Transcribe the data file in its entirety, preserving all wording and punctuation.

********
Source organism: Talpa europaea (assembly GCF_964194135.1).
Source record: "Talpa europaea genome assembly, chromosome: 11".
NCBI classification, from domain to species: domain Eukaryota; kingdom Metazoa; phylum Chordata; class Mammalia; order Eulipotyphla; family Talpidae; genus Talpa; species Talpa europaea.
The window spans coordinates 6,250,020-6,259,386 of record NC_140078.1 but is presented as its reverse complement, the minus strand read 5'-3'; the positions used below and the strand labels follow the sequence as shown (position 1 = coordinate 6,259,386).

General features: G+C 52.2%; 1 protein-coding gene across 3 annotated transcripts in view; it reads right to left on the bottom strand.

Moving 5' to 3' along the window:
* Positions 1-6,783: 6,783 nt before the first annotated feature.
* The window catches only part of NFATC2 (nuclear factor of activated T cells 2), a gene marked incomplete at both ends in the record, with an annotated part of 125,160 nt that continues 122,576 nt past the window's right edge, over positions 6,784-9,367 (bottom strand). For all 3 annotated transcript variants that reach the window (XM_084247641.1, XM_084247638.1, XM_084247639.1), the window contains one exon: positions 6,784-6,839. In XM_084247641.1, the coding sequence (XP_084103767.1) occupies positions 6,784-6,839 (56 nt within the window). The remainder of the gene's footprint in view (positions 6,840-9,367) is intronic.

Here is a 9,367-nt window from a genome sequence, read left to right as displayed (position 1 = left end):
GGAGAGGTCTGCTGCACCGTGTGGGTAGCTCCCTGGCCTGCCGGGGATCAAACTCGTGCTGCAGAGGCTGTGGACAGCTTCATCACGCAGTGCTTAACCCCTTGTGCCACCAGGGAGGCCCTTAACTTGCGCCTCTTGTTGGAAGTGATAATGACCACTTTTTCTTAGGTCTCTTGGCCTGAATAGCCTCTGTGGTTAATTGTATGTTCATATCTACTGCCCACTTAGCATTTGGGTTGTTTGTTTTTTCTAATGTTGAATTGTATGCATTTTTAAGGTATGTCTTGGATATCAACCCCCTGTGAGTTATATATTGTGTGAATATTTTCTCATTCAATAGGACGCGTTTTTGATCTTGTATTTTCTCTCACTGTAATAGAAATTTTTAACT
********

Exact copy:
Source organism: Talpa europaea (assembly GCF_964194135.1).
Source record: "Talpa europaea genome assembly, chromosome: 11".
NCBI classification, from domain to species: domain Eukaryota; kingdom Metazoa; phylum Chordata; class Mammalia; order Eulipotyphla; family Talpidae; genus Talpa; species Talpa europaea.
The window spans coordinates 6,250,020-6,259,386 of record NC_140078.1 but is presented as its reverse complement, the minus strand read 5'-3'; the positions used below and the strand labels follow the sequence as shown (position 1 = coordinate 6,259,386).

General features: G+C 52.2%; 1 protein-coding gene across 3 annotated transcripts in view; it reads right to left on the bottom strand.

Moving 5' to 3' along the window:
* Positions 1-6,783: 6,783 nt before the first annotated feature.
* The window catches only part of NFATC2 (nuclear factor of activated T cells 2), a gene marked incomplete at both ends in the record, with an annotated part of 125,160 nt that continues 122,576 nt past the window's right edge, over positions 6,784-9,367 (bottom strand). For all 3 annotated transcript variants that reach the window (XM_084247641.1, XM_084247638.1, XM_084247639.1), the window contains one exon: positions 6,784-6,839. In XM_084247641.1, the coding sequence (XP_084103767.1) occupies positions 6,784-6,839 (56 nt within the window). The remainder of the gene's footprint in view (positions 6,840-9,367) is intronic.

Here is a 9,367-nt window from a genome sequence, read left to right as displayed (position 1 = left end):
GGAGAGGTCTGCTGCACCGTGTGGGTAGCTCCCTGGCCTGCCGGGGATCAAACTCGTGCTGCAGAGGCTGTGGACAGCTTCATCACGCAGTGCTTAACCCCTTGTGCCACCAGGGAGGCCCTTAACTTGCGCCTCTTGTTGGAAGTGATAATGACCACTTTTTCTTAGGTCTCTTGGCCTGAATAGCCTCTGTGGTTAATTGTATGTTCATATCTACTGCCCACTTAGCATTTGGGTTGTTTGTTTTTTCTAATGTTGAATTGTATGCATTTTTAAGGTATGTCTTGGATATCAACCCCCTGTGAGTTATATATTGTGTGAATATTTTCTCATTCAATAGGACGCGTTTTTGATCTTGTATTTTCTCTCACTGTAATAGAAATTTTTAACT